PHOENIX (3TV/CBS 5/AP) – Arizona’s coronavirus outbreak has eased to the point where it is safe for two largely rural counties to reopen schools for partial in-person learning, state health officials said Thursday.
Every one of Arizona’s 15 counties is meeting at least one of the three benchmarks for reopening schools set by the Arizona Department of Health Services for reopening schools. According to the department, two counties – Apache and Yavapai -- are meeting all three benchmarks. The Department of Health Services said it made an error when it first posted the data Thursday and incorrectly included Cochise and Coconino counties as meeting the benchmarks. They do not, the department said later. Maricopa County, home to the largest chunk of Arizona’s population, is meeting two benchmarks but is coming short in the percent positivity category.
AZDHS on Thursday published a chart that explains the three benchmarks and shows where each county stands. Arizona's Family mapped it out.
Percent positivity seems to be the toughest benchmark to hit. Only five counties have done it. The means two-thirds of state have not.
Pima County is the only one that's meeting just one benchmark -- COVID-like illness (CLI).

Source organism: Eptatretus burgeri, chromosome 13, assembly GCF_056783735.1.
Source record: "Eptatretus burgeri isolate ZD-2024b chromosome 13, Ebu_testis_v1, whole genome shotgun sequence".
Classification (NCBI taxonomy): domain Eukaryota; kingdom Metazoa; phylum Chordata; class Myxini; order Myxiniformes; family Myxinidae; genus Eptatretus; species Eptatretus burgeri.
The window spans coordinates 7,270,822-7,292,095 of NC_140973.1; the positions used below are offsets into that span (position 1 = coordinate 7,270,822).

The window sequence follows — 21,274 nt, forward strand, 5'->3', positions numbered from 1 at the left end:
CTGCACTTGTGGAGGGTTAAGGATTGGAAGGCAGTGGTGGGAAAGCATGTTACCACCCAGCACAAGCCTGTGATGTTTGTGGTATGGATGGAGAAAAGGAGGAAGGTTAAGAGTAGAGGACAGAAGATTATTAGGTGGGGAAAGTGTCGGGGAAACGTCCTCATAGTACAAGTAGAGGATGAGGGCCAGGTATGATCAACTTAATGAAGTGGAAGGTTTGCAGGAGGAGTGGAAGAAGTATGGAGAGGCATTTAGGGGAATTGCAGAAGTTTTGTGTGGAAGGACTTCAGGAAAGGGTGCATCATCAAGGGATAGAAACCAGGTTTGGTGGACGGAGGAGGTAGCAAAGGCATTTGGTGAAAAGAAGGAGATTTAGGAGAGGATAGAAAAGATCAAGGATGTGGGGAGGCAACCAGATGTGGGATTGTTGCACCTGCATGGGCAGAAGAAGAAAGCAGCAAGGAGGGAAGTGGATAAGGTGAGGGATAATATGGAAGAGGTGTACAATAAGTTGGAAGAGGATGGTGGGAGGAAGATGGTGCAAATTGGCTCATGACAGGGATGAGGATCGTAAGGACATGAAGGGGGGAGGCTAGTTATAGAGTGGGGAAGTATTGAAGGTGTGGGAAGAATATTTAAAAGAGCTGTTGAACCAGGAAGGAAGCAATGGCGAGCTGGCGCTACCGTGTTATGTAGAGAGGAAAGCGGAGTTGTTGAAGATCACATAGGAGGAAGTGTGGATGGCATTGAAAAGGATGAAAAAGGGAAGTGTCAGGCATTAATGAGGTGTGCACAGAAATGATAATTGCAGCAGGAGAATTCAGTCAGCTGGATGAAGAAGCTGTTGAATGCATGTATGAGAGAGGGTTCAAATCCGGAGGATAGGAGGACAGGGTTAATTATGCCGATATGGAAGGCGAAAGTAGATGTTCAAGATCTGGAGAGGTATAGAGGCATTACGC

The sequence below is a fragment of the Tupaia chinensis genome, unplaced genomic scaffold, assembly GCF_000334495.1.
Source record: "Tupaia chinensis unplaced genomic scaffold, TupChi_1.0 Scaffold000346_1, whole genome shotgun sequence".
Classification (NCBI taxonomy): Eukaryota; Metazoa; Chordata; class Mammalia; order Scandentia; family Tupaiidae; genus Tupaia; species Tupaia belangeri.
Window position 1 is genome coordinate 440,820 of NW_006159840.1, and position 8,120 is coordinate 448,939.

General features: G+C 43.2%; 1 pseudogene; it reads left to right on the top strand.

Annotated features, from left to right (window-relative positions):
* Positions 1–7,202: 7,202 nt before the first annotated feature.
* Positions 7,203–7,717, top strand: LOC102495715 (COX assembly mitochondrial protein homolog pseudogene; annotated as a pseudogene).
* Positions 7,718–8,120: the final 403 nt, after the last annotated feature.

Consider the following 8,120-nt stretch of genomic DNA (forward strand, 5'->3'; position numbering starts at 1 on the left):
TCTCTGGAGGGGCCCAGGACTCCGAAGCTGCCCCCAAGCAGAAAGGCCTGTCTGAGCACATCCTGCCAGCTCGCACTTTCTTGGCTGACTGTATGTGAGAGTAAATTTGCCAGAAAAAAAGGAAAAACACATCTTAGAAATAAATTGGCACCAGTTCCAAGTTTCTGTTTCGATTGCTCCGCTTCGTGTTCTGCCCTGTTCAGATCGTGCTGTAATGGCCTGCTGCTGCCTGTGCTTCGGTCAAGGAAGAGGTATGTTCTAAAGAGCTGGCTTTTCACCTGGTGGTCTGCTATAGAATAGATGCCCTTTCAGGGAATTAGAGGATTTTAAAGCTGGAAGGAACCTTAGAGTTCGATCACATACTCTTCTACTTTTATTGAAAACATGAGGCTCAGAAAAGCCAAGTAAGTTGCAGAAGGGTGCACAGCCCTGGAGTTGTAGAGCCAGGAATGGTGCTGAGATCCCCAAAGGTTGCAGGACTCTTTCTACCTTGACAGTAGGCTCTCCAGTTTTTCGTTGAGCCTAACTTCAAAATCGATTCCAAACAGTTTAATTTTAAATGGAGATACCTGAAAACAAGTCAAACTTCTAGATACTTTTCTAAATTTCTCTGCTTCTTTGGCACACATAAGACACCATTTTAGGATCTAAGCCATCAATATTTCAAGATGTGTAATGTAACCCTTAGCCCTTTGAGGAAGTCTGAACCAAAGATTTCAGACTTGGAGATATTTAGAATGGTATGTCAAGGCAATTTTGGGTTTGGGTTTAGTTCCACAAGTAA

The benchmarks AZDHS put together are guidelines rather than a mandate for school districts.
Gov. Doug Ducey said Thursday that the state’s data on percentages of positive tests, hospital visits for virus-like illnesses and hospital capacity continues to trend down, but now is not the time to ease up on restrictions that include local mask ordinances, social distancing, limits on large gatherings and bar and nightclub closures.
“This is all good data that’s good reason for people to be hopeful and optimistic about the future,” Ducey said. “At the same time, we want to remain cautious and keep doing what’s working. Keep applying these steps.”
Arizona became a national hotspot in June and July, with new infections rampant, hospitals nearing capacity and deaths soaring.
The sharp rise in cases started about two weeks after Ducey allowed stay-at-home orders to expire on May 15, and bars, nightclubs and other large venues became packed with patrons.
In mid-June, Ducey relented and allowed local governments to require people to wear masks in public. On June 29, he ordered bars, nightclubs and water parks to close as daily case counts neared 5,000 a day.